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Egyptian Militants Outwit Army in Sinai Battlefield

Soldiers in military vehicles proceed towards al-Jura district in El-Arish city from Sheikh Zuwaid

Cairo – Egypt’s army says it is crushing Islamist militants in the Sinai Peninsula, but in the region’s villages and towns a victory for the state feels a long way off. In a rare visit to eight villages in Northern Sinai last week, a Reuters reporter saw widespread destruction caused by army operations, but also found evidence that a few hundred militants are successfully playing a cat-and-mouse game with the Arab world’s biggest army and are nowhere near defeat. It is increasingly difficult for foreign correspondents to openly enter conflict zones in the Sinai.

Residents say the militants – a mix of Egyptian Islamists, foreign fighters and disgruntled youth – have seized control of about a third of the villages in the region and are now taking their fight closer to Cairo. “The army is in control of the main roads but is unable to enter many villages. It can only attack them by helicopter,” said Mustafa Abu Salman, who lives near al-Bars village.

“Even when the army’s armored personnel vehicles enter villages they fail to arrest militants who have better knowledge of the place, which the military completely lacks.” Many residents say that the authorities’ military operations are actually creating new enemies for the state.

The fight against militant Islam is a key test for the interim government in Cairo. Sinai-based militants stepped up attacks on police and soldiers last year, soon after Egypt’s army toppled Islamist President Mohamed Mursi and tried him on a wide range of charges. The violence has left 300 people dead and hammered Egypt’s economy, which has not recovered from the political turmoil that began in early 2011 when a popular uprising ousted Hosni Mubarak.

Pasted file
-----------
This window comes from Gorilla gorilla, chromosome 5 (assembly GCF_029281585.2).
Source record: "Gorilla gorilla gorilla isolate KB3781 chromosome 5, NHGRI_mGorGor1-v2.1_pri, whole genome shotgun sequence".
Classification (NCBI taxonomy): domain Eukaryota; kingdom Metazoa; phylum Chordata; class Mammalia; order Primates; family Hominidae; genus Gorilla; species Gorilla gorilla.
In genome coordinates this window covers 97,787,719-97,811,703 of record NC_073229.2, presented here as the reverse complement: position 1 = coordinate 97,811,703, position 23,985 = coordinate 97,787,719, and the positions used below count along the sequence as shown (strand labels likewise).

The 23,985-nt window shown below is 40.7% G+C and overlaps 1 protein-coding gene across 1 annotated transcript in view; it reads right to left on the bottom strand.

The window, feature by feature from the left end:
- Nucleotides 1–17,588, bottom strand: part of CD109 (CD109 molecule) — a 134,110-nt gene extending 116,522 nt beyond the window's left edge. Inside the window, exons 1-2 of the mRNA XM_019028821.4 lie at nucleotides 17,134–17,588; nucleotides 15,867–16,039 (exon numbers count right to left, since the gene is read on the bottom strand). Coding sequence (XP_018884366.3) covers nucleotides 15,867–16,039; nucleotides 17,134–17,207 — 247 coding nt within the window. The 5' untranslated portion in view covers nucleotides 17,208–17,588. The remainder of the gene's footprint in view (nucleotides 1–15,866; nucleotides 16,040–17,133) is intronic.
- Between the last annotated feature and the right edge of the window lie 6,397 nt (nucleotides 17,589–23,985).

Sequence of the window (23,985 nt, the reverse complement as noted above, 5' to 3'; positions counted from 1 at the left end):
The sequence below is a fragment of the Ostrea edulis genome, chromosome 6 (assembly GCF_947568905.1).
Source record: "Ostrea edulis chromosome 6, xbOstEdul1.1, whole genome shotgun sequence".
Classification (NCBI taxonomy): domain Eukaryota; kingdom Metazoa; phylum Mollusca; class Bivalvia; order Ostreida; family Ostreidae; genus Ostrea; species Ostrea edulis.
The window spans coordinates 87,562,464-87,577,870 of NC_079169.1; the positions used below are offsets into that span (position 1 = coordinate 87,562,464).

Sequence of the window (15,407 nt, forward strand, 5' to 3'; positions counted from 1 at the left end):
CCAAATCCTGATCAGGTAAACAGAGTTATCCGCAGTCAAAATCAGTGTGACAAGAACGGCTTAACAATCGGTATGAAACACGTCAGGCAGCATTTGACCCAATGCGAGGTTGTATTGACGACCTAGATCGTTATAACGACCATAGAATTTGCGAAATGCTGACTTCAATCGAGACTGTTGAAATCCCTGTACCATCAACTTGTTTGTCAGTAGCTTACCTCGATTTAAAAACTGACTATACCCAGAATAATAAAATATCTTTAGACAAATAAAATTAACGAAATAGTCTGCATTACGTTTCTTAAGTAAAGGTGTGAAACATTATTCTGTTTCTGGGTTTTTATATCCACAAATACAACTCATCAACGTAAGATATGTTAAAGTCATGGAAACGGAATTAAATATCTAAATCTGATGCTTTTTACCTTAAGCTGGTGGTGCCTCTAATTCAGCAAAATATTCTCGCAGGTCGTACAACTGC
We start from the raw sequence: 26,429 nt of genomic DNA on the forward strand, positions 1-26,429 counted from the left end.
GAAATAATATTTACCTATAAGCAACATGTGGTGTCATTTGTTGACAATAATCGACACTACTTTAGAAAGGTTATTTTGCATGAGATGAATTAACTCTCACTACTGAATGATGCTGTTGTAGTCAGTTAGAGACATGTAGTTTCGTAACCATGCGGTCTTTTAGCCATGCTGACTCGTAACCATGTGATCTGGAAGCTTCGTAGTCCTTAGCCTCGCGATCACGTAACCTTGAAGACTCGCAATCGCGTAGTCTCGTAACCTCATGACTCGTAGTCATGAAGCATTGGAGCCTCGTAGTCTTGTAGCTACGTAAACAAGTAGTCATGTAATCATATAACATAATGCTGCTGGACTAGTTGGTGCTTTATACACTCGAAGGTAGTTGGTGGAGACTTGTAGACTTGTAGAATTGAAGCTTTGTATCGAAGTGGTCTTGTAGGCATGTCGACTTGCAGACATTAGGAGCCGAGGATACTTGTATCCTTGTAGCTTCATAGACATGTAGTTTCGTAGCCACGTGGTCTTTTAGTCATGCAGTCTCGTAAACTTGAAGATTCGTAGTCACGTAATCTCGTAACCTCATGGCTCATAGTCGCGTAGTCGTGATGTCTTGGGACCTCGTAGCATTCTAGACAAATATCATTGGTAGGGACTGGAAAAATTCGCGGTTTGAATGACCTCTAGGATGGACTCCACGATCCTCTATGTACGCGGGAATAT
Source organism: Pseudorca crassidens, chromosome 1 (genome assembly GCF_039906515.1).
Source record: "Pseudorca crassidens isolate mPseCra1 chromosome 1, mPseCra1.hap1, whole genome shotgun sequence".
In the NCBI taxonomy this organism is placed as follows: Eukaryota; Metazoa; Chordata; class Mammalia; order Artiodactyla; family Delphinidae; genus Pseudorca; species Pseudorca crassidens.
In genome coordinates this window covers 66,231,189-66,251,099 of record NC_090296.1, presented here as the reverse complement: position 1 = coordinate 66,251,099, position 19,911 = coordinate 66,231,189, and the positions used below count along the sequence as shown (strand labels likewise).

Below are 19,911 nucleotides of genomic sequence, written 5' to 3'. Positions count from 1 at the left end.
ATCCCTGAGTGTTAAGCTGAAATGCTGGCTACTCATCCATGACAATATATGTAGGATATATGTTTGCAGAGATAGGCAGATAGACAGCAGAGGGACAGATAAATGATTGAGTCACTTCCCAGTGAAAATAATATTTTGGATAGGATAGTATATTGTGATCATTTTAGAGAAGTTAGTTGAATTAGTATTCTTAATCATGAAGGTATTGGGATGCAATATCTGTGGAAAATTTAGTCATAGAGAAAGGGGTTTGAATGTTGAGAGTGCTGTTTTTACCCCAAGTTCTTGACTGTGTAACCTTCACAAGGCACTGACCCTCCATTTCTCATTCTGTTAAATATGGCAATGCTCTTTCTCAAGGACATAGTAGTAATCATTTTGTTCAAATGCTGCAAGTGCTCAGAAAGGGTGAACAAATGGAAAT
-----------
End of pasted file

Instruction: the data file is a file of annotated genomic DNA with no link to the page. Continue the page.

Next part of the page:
The army and the government say they are beating the militants. In an attempt to stop the illegal flow of arms, Egyptian authorities have destroyed thousands of tunnels that ran under the border between Egypt and the Gaza Strip, which borders North Sinai. Almost every night, Apache helicopters fire rockets at suspected Islamist militant hideouts in the houses and farms of the largely lawless peninsula, a 61,000 sq km (24,000 sq mile) area wedged between the Suez Canal to the west and Israel and Gaza to the east. (Reuters)

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